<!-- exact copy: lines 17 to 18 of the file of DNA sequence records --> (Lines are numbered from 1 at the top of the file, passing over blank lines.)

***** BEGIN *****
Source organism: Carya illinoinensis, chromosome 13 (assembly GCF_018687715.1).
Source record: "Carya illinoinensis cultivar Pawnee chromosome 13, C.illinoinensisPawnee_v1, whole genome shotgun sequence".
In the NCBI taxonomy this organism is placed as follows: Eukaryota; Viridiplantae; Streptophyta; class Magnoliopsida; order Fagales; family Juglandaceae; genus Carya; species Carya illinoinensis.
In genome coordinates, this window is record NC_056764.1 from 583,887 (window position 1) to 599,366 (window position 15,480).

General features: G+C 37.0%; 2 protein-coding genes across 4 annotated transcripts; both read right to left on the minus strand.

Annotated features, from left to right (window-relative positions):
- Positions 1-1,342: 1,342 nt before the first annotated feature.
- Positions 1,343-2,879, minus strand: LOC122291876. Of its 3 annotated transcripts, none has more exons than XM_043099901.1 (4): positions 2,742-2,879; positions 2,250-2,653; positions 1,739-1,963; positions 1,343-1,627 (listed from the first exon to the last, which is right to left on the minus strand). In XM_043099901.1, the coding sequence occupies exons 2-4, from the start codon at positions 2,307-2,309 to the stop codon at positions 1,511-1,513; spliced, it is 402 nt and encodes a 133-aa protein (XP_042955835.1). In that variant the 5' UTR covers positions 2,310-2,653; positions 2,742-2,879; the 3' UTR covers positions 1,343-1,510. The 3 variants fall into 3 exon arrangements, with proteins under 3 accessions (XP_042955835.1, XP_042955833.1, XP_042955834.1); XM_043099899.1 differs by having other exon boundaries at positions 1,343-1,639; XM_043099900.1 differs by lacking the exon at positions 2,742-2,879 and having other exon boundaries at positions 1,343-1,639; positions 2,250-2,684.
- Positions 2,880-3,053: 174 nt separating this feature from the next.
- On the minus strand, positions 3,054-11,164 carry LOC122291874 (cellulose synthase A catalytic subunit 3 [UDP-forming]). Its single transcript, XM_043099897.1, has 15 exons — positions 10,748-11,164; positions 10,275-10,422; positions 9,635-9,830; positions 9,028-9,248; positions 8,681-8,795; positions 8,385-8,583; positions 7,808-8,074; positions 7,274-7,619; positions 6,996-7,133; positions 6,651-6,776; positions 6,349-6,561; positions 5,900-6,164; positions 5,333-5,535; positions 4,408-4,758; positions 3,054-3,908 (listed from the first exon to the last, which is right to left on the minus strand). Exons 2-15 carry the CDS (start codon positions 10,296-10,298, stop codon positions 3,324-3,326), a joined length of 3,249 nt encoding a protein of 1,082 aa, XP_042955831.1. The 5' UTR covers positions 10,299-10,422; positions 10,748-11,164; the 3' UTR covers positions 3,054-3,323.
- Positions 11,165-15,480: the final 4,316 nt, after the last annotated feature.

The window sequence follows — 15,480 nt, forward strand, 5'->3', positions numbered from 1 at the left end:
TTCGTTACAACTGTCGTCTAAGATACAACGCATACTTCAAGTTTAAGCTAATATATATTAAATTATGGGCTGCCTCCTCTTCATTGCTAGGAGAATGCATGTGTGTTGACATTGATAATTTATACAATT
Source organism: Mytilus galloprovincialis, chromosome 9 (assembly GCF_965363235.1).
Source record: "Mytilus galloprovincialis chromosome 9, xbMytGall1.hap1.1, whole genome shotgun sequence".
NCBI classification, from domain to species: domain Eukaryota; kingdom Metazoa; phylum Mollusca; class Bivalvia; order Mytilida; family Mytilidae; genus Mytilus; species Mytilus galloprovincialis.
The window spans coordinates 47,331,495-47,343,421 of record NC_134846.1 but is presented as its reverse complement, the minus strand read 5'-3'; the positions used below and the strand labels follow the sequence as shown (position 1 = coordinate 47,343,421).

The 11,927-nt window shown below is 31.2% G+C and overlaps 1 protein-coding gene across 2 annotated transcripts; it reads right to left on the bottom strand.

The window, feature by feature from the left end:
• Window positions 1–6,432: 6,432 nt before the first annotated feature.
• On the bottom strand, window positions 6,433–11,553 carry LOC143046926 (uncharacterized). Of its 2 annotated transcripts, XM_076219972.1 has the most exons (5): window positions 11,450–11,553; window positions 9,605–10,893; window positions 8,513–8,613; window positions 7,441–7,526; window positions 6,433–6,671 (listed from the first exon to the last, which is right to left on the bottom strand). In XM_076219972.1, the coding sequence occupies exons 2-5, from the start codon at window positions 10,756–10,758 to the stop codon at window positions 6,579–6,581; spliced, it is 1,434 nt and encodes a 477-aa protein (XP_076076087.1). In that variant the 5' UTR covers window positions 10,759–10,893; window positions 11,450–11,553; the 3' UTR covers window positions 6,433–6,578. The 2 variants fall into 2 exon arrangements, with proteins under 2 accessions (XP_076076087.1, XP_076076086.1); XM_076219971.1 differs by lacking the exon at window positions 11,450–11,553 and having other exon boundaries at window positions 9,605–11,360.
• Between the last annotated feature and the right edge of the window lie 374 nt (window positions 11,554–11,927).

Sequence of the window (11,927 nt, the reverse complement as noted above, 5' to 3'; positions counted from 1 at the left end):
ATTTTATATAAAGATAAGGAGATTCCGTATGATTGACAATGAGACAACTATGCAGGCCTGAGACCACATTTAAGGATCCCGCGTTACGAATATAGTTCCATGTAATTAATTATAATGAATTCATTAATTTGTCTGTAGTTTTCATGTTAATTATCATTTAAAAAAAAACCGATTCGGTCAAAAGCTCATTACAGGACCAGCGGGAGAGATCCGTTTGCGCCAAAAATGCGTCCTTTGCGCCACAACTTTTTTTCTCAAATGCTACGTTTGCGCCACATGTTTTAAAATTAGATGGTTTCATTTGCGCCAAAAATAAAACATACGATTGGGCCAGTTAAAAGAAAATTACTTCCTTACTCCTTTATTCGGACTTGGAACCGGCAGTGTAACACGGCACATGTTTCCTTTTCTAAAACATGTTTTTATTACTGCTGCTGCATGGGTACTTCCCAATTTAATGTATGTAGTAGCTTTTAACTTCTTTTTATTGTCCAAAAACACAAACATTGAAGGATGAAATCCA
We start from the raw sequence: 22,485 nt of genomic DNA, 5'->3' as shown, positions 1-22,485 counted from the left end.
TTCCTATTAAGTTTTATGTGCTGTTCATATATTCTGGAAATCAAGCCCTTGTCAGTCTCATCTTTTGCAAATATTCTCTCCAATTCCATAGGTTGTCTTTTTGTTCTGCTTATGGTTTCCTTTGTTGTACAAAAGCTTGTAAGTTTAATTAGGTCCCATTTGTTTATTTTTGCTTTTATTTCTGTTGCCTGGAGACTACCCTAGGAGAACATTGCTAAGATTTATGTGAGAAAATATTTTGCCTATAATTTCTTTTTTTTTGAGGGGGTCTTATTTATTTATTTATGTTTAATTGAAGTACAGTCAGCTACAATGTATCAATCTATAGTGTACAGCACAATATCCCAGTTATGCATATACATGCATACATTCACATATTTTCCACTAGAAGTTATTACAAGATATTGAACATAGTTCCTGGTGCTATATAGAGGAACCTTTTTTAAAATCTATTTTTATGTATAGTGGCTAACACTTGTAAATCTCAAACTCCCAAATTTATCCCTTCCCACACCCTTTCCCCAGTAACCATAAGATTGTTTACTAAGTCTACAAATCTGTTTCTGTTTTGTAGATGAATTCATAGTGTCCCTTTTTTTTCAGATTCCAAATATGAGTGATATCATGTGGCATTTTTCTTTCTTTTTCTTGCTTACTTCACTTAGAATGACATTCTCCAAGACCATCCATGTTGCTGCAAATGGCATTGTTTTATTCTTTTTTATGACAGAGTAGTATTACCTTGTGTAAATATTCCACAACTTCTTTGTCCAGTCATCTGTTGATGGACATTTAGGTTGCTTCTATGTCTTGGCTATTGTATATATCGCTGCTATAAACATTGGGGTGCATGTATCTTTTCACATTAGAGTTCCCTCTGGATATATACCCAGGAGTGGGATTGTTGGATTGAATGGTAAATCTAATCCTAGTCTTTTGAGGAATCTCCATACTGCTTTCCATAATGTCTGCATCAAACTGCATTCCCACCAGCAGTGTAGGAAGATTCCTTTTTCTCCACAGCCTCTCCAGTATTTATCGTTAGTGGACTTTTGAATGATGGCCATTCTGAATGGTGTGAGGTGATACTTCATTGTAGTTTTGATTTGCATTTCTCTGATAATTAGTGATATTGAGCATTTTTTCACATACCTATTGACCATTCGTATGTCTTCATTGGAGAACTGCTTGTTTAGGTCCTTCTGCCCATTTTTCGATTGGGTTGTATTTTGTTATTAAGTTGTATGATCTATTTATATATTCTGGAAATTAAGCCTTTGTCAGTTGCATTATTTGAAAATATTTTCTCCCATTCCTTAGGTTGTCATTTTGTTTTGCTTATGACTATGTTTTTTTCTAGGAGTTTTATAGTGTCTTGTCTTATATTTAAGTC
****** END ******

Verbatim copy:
The window spans coordinates 47,331,495-47,343,421 of record NC_134846.1 but is presented as its reverse complement, the minus strand read 5'-3'; the positions used below and the strand labels follow the sequence as shown (position 1 = coordinate 47,343,421).

The 11,927-nt window shown below is 31.2% G+C and overlaps 1 protein-coding gene across 2 annotated transcripts; it reads right to left on the bottom strand.